'Madden 11' ratings revealed for AFC East

June, 30, 2010
EA Sports has given exclusive rights to reveal complete "Madden NFL 11" player ratings, from agility to trucking to run blocking to pursuit. The numbers started rolling out Monday, two teams at a time.

Lucky for us, the AFC East was first up. That allows us to see how all of the scores within the division compare.

Team scores came out a few weeks ago, but individual scores are the ones the players will be bragging about and talking trash over.

The game will be released in August, but for those who can't wait to see what the game will look like -- and to catch a glimpse at some notable players such as Karlos Dansby and Santonio Holmes in their new uniforms -- EA Sports has provided a photo gallery of AFC East images to sort through.

Here are some highlights from the division.

Buffalo Bills

CJ Spiller
EA Sports C.J. Spiller's on-field speed will also be apparent in "Madden NFL 11."
Top five overall scores: Punter Brian Moorman (90), S Jairus Byrd (87), ILB Paul Posluszny (86), WR Lee Evans (84), RB Fred Jackson (83), CB Terrence McGee (83), S Donte Whitner (83).

Quick take: No wonder Marshawn Lynch wants to play the game as the Jets when it comes out. The Bills' top player is their punter, and they have a dearth of skill players in the 80s. But rookie running back C.J. Spiller is joystick-friendly with 95 speed, 97 acceleration and 95 agility.

Quarterback analysis: Trent Edwards and Ryan Fitzpatrick each scored a 70, while Brian Brohm is a lowly 65, just two points higher than seventh-round draft pick Levi Brown. Edwards has a 62 in the swagger category, whereas Brohm and Brown are 70s.

Surprise score: Unproven left tackle Demetrius Bell scored a 74, the same number as veteran center Geoff Hangartner and one point higher than veteran tackle Cornell Green.

No respect: As ESPN analyst Tedy Bruschi noted recently on "NFL Live," a Madden awareness rating of 65 or lower was the source of ridicule in the Patriots' locker room. Bills tackle Jamon Meredith received a miniscule 35.

Miami Dolphins

Top five overall scores: T Jake Long (96), WR Brandon Marshall (96), FB Lousaka Polite (91), ILB Karlos Dansby (90), RB Ronnie Brown (89), NT Randy Starks (89).

Quick take: If you love to run the ball when you play "Madden," then Miami is the team for you. In addition to Brown and Ricky Williams, it might be fun to mix in Kory Sheets, who has a 93 speed and a 95 acceleration. The average run-blocking score of their top five offensive linemen is 89.4.

Quarterback analysis: Chad Henne's overall rating of 79 is only a point higher than Chad Pennington, but Henne's throwing power is a 94 compared to Pennington's 69. But Pennington's accuracy is a 90, and his awareness is 88. Henne's 79 accuracy beats out only Brohm's 77 and Kellen Clemens' 75 among the eight AFC East quarterbacks who started a game last year.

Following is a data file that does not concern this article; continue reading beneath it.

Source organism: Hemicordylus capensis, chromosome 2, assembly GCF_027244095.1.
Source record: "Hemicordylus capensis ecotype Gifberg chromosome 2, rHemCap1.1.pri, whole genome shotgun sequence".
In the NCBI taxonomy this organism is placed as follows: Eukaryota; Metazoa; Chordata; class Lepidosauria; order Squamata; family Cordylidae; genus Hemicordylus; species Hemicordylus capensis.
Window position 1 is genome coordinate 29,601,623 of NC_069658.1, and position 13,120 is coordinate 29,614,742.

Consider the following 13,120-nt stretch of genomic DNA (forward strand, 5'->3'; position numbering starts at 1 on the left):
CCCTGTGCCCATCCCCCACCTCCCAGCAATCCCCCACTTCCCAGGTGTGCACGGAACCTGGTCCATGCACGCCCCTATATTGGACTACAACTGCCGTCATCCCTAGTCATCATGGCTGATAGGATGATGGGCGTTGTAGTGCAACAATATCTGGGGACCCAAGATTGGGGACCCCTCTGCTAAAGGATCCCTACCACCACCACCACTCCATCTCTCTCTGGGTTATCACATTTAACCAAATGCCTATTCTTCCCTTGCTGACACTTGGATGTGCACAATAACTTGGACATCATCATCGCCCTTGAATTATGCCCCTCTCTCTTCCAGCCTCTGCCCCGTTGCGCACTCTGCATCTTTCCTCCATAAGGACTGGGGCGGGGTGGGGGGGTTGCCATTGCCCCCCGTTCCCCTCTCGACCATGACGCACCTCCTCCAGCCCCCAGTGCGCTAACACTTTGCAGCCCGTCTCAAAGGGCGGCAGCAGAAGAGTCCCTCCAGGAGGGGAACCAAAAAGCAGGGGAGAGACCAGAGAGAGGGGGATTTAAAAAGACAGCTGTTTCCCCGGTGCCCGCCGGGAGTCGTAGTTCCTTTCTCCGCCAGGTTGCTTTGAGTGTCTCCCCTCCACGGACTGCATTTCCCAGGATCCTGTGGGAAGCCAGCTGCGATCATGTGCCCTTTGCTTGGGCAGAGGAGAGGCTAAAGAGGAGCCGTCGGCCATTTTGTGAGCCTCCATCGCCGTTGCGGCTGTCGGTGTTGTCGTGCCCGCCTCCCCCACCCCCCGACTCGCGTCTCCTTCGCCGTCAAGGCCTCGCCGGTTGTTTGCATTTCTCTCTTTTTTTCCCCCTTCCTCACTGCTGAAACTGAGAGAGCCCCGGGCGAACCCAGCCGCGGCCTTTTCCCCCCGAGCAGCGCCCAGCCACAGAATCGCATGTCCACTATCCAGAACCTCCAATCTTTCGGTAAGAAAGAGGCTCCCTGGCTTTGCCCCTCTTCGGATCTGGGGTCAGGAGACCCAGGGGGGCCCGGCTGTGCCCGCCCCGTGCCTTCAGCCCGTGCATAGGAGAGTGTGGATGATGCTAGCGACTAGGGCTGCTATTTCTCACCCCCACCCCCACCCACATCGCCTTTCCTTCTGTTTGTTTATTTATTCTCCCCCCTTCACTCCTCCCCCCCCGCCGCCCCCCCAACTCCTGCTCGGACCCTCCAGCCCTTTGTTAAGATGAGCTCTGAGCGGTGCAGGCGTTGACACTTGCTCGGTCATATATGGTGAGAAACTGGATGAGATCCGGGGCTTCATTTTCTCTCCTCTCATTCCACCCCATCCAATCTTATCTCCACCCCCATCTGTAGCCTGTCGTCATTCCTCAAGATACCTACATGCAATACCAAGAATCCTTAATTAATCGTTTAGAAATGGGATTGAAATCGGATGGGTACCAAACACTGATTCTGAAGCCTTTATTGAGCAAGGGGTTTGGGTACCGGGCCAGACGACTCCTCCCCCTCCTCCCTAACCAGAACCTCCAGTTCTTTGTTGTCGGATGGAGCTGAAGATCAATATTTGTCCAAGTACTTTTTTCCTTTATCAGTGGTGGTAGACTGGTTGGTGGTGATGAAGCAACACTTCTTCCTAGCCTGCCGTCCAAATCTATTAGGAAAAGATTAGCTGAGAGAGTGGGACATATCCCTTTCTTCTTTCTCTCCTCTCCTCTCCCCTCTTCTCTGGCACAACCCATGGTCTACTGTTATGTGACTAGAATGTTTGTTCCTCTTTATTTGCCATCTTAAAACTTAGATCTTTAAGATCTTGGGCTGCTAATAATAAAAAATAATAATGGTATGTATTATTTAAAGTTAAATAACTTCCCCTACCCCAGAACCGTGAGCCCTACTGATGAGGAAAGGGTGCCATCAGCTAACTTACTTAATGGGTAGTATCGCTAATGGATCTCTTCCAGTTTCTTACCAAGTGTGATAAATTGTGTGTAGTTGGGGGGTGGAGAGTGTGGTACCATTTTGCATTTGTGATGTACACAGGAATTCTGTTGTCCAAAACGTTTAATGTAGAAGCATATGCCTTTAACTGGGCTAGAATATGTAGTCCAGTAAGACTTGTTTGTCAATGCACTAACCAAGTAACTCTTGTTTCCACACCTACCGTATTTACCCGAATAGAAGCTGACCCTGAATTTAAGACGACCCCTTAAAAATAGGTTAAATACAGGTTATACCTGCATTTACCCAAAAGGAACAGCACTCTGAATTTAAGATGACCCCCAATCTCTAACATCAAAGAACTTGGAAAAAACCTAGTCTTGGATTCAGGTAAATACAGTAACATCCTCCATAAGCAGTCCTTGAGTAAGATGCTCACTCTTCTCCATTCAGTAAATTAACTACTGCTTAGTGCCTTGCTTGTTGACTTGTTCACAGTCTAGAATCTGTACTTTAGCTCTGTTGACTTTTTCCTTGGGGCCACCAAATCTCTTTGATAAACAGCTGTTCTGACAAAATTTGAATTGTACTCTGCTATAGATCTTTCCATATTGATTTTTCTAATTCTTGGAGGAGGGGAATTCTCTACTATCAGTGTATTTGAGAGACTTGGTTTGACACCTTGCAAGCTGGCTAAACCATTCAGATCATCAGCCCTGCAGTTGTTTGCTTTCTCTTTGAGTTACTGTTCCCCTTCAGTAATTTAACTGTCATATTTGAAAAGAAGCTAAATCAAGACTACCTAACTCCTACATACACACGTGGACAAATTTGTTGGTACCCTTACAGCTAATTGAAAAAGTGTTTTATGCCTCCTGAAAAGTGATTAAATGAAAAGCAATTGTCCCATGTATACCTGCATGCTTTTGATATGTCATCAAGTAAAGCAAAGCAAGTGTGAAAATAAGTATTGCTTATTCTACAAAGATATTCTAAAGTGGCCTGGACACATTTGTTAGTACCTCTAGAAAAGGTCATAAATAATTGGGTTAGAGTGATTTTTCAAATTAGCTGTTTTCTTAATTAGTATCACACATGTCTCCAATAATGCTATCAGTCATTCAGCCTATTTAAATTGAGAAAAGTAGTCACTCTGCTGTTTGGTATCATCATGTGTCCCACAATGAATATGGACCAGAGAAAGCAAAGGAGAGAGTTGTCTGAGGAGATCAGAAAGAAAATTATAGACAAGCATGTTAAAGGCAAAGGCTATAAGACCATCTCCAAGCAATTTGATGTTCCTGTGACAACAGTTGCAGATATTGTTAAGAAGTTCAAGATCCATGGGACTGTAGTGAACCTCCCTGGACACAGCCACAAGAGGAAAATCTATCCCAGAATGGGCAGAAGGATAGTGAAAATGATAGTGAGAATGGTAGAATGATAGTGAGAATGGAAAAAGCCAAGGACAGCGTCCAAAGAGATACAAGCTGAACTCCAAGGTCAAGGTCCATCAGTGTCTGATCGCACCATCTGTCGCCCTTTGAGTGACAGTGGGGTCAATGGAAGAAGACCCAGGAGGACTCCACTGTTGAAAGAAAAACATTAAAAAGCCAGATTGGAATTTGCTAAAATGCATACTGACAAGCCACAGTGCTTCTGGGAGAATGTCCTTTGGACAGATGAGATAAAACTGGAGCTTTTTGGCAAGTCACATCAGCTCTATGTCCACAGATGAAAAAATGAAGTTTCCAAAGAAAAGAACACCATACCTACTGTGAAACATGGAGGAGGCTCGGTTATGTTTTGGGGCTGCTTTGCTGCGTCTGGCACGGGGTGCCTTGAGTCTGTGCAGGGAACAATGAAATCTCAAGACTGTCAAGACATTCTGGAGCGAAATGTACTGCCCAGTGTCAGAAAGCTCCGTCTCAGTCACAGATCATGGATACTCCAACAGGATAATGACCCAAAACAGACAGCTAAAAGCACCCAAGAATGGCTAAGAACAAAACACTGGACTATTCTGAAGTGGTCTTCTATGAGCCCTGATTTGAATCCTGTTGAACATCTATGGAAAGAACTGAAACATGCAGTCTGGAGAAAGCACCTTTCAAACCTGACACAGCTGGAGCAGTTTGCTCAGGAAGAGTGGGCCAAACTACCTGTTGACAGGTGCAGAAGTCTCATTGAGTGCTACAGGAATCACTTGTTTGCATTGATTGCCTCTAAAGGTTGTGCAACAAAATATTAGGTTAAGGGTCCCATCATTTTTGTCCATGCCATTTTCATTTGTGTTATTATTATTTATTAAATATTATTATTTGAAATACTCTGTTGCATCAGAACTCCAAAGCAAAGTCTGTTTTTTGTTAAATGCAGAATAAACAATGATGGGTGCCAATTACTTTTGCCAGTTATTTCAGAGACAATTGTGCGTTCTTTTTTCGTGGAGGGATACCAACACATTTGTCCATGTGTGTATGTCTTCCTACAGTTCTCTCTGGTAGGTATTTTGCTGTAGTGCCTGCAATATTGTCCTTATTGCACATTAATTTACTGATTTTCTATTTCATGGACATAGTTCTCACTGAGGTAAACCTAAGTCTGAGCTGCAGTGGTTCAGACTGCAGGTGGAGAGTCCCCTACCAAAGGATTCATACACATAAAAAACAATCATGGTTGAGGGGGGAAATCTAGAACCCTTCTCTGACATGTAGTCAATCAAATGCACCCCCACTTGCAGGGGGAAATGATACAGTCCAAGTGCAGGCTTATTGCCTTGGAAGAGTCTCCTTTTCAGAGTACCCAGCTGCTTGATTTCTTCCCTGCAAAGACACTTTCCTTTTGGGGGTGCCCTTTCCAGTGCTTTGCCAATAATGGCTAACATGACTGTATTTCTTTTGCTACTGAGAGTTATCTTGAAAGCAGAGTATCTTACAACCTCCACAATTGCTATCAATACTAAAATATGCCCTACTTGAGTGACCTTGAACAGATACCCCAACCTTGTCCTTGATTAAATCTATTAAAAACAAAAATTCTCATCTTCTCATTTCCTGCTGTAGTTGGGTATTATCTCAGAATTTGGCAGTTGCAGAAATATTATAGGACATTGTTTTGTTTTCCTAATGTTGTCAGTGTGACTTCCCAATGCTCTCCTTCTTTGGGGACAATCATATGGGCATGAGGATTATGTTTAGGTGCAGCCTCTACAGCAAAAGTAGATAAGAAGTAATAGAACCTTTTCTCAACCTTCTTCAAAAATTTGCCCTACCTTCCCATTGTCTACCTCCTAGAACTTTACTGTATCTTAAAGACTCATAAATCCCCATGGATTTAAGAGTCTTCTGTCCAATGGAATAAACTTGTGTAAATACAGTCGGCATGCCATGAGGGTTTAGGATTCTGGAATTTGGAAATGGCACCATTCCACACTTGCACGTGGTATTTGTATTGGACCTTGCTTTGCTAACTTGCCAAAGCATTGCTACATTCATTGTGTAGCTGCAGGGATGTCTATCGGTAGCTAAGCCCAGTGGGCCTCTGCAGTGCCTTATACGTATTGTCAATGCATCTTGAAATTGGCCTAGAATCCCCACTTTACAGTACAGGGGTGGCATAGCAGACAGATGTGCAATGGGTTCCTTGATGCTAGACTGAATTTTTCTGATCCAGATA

Stud alert: When you need a big play, just hang the ball up to Marshall. His 99 score for catching in traffic is the game's highest. Maybe using Pennington to throw intermediate routes to Marshall is the way to go when you need a decent gain.

No respect: Miami's defensive backs are the lowest-rated in the division. Cornerback Vontae Davis and safety Yeremiah Bell lead the way with 82s.

New England Patriots

Top five overall scores: QB Tom Brady (95), G Logan Mankins (95), WR Randy Moss (95), NT Vince Wilfork (95), K Stephen Gostkowski (91), WR Wes Welker (91).

Quick take: The Patriots have a lot of star power at the skill positions. But their starting lineup, especially on defense, is littered with players rated in the 70s.

Quarterback analysis: Brady has the third-best overall score of any quarterback in the game. His 96 swagger rating is second. There's a big drop-off if Brady gets hurt. Backup Brian Hoyer has a 63 overall rating.

Stud alert: Moss tied for the game's top score in several categories -- 97 awareness, 99 jumping, 99 spectacular catch, 95 swagger.

No respect: The backfield is led by ... Sammy Morris? His 80 is the highest overall score among New England's running backs. Laurence Maroney is a 78.

Mark Sanchez
EA SportsMark Sanchez's overall rating is second among AFC East quarterbacks.
New York Jets

Top five overall scores: CB Darrelle Revis (99), C Nick Mangold (97), NT Kris Jenkins (94), FB Tony Richardson (94), ILB David Harris (91), T D'Brickashaw Ferguson (91).

Quick take: For context, an 83 ranks among the Bills' top scores at any position. The Jets have four offensive linemen, three receivers and eight players on their defense with that score or higher.

Quarterback analysis: Mark Sanchez has an overall score of 82. His awareness came in at 74, but you otherwise won't find numbers that indicate he throws too many interceptions. His throwing accuracy is an 83.

Surprise score: Running back Shonn Greene didn't do enough in the playoffs to impress "Madden" evaluators. He has an overall score of 80, three points lower than his supposed backup, LaDainian Tomlinson, who plummeted from a 94 last year.